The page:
LAKE CHARLES AMERICAN PRESS, Wednesday, May 28, 1986.
[Lake Charles, Louisiana]


                      by Vincent Lupo
                American Press Staff Writer

     The family of a young boy, whose penis had to be
amputated after it was severly burned during a routine
circumcision perfromed at a state-run hospital, was awarded
$2.75 million by a jury in 14th Judicial District Court.

     Jurors made the award against the State of Louisiana
Department of Health and Human Resource (DHHR) and the LSU
Board of Supervisors.  The family of the boy asked that they
not be named.

     According to testimony during the week-long civil trial
before Juge L. E. Hawsey Jr., the boy who was 2 years old at
the time, was to undergo a routine circumcision at W. O.
Moss Regional Hospital on February 2, 1984.

     A third-year surgical resident undergoing training
through the LSU medical program surevised the operation in
which an electrosurgical instrument manufactured by Valley
Lab of Boulder, Colo., was used.  The device, commonly used
to stop bleeding during surgery, can cut tissue through heat
transmitted by an electric current.

     During the surgery which was actually performed by
another resident under the supervision of the surgical
resident, the boy's penis was severly burned.  Internal
damage to blood vessels apparently also occurred and kept
vital oxygen from reaching the tissue of the organ, which
had to be removed later after the child was transferred to a
New Orleans hospital.

     Doctors in New Orleans strongly suggested that the
parents allow tem to perform a sex change operation on the
toddler, but they refused.  The boy's urinary tract was
rerouted diring several subsequent surgeries both her and in
New Orleans, and he now urinates through a hole located
where his penis had been.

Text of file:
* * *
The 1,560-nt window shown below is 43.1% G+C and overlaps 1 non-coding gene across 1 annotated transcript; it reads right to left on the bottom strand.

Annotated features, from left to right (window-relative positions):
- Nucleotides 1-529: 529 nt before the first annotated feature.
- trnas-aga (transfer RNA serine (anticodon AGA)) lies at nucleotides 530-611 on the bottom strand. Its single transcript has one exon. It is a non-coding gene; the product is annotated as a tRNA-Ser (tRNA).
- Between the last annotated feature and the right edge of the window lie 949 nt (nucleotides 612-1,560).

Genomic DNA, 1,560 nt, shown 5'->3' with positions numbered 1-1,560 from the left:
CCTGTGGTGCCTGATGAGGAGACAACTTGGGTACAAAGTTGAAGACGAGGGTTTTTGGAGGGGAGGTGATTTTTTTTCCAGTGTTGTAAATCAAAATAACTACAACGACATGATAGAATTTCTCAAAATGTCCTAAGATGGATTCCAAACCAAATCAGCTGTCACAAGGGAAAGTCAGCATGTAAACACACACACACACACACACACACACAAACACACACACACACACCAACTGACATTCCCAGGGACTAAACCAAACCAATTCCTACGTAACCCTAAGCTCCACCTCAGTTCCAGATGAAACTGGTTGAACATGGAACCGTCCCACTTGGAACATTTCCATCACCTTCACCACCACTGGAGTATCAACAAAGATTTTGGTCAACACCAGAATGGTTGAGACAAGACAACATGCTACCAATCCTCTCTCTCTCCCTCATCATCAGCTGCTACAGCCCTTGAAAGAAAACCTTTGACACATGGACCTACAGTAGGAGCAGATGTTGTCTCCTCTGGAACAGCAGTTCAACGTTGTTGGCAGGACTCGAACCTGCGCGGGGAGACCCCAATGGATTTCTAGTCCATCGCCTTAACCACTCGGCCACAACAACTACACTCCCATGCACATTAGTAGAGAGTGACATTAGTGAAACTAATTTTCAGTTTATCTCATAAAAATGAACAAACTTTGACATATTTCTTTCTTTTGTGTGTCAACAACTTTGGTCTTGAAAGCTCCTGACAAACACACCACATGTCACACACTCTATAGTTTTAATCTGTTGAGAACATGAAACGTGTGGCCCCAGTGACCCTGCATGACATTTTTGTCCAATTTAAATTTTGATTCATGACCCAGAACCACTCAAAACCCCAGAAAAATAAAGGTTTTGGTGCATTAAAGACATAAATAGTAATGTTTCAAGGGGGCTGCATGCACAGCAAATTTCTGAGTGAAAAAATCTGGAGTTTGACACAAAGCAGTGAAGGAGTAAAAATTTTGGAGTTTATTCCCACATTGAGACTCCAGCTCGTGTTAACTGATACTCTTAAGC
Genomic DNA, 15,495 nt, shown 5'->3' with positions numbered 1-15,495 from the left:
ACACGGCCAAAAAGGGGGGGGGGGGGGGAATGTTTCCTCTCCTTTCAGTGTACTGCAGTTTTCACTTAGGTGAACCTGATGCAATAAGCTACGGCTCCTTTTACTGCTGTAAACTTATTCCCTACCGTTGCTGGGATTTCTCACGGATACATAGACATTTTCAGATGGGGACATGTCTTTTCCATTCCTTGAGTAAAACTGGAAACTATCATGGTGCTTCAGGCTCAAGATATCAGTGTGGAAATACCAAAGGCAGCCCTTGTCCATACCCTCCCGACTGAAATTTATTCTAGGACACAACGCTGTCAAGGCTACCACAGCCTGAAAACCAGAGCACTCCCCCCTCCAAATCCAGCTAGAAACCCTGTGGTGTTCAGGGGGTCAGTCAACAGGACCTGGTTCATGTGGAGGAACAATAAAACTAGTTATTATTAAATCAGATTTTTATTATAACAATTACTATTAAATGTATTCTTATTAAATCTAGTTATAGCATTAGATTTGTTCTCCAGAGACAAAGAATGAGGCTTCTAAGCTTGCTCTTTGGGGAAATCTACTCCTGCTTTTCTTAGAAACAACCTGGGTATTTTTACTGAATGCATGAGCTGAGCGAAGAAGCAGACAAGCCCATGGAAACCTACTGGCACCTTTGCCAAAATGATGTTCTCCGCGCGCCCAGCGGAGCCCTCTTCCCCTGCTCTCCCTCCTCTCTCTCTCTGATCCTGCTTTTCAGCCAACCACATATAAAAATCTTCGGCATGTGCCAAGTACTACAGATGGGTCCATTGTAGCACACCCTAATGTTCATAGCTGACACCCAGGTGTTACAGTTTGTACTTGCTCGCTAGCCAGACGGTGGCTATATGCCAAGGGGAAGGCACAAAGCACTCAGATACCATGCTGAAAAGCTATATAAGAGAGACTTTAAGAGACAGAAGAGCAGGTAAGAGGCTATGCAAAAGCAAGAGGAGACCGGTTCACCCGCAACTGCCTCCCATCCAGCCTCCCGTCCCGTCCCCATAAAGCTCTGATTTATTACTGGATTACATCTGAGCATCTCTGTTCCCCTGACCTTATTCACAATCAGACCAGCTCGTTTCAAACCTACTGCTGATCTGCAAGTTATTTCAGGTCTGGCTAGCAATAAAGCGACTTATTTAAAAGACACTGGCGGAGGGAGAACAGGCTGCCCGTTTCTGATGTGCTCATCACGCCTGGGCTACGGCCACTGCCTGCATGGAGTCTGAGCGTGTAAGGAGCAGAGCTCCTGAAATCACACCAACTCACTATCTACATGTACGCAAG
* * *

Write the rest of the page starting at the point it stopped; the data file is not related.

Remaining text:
His parents sued the state and Valley Lab.  Neither
doctor was named as a defendant.  The family claimed the
manufacturer of the surgical device failed to adequately
warn doctors of the harm which could be caused by the instrument.

     The trial was bifurcated which means a portion was
decided by Judge Hawsey and portion was decided by the
jurors.  Because juries are composed of citizens of the
state, jurors are not allowed to decide any suit or part of
a suit naming a state agency as defendant.

     Therefore Judge Hawsey determined the liability of the
state, while the jurors decided the liability of Valley Lab.

     While jurors deleberated on their verdict, Judge Hawsey
rendered his decision against the state.  He found both DHHR
and the LSU Board of Supervisors liable in the case.

     The judge awarded a total of $18,969 in special damages
to the boys parents for medical expenses and $100,000 in
general damages, ande $1.73 million to the victim.

     In his oral ruling, Judge Hawsey said he felt Valley
Labs was not negligent in providing warnings about the
surgical instrument.

     Jurors, however disagreed and determined Valley Lab was
30 percent responsible for the injuries to the child.

     The juries awarded the boy a total of $2.75 million.

     Local attorney David A. Fraser, who represented the
family, said the higher figure awarded by the jury is
considered the amount of the judgement.

     Since the state has a $500,000 limit stipulated by
state law regarding its insurance coverage, Valley Lab
apparently must assume the payment of the remainder.
However , Valley Lab can attempt to recover 70 percent of
that remainder since jurors found  that defendant only 30
percent liable, Fraser said.

     The attorney said he feels certain the defendants will
appeal the decisions to higer courts.

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